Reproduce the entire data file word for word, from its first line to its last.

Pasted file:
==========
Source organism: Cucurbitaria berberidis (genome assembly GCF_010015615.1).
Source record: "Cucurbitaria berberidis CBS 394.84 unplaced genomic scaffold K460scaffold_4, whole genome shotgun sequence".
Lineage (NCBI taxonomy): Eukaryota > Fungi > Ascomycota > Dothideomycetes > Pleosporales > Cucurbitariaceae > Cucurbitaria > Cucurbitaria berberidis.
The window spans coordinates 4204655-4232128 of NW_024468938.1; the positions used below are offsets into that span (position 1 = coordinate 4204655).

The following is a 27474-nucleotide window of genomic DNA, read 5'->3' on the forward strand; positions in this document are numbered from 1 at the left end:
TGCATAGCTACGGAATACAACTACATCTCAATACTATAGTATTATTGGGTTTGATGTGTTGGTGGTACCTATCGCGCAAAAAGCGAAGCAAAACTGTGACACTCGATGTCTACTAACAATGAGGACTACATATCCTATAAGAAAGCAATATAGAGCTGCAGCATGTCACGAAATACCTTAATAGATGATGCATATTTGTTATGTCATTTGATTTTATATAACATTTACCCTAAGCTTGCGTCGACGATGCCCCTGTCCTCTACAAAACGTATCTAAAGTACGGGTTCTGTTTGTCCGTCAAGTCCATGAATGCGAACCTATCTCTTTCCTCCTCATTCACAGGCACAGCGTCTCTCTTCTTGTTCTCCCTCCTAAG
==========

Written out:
Source organism: Cucurbitaria berberidis (genome assembly GCF_010015615.1).
Source record: "Cucurbitaria berberidis CBS 394.84 unplaced genomic scaffold K460scaffold_4, whole genome shotgun sequence".
Lineage (NCBI taxonomy): Eukaryota > Fungi > Ascomycota > Dothideomycetes > Pleosporales > Cucurbitariaceae > Cucurbitaria > Cucurbitaria berberidis.
The window spans coordinates 4204655-4232128 of NW_024468938.1; the positions used below are offsets into that span (position 1 = coordinate 4204655).

The following is a 27474-nucleotide window of genomic DNA, read 5'->3' on the forward strand; positions in this document are numbered from 1 at the left end:
TGCATAGCTACGGAATACAACTACATCTCAATACTATAGTATTATTGGGTTTGATGTGTTGGTGGTACCTATCGCGCAAAAAGCGAAGCAAAACTGTGACACTCGATGTCTACTAACAATGAGGACTACATATCCTATAAGAAAGCAATATAGAGCTGCAGCATGTCACGAAATACCTTAATAGATGATGCATATTTGTTATGTCATTTGATTTTATATAACATTTACCCTAAGCTTGCGTCGACGATGCCCCTGTCCTCTACAAAACGTATCTAAAGTACGGGTTCTGTTTGTCCGTCAAGTCCATGAATGCGAACCTATCTCTTTCCTCCTCATTCACAGGCACAGCGTCTCTCTTCTTGTTCTCCCTCCTAAG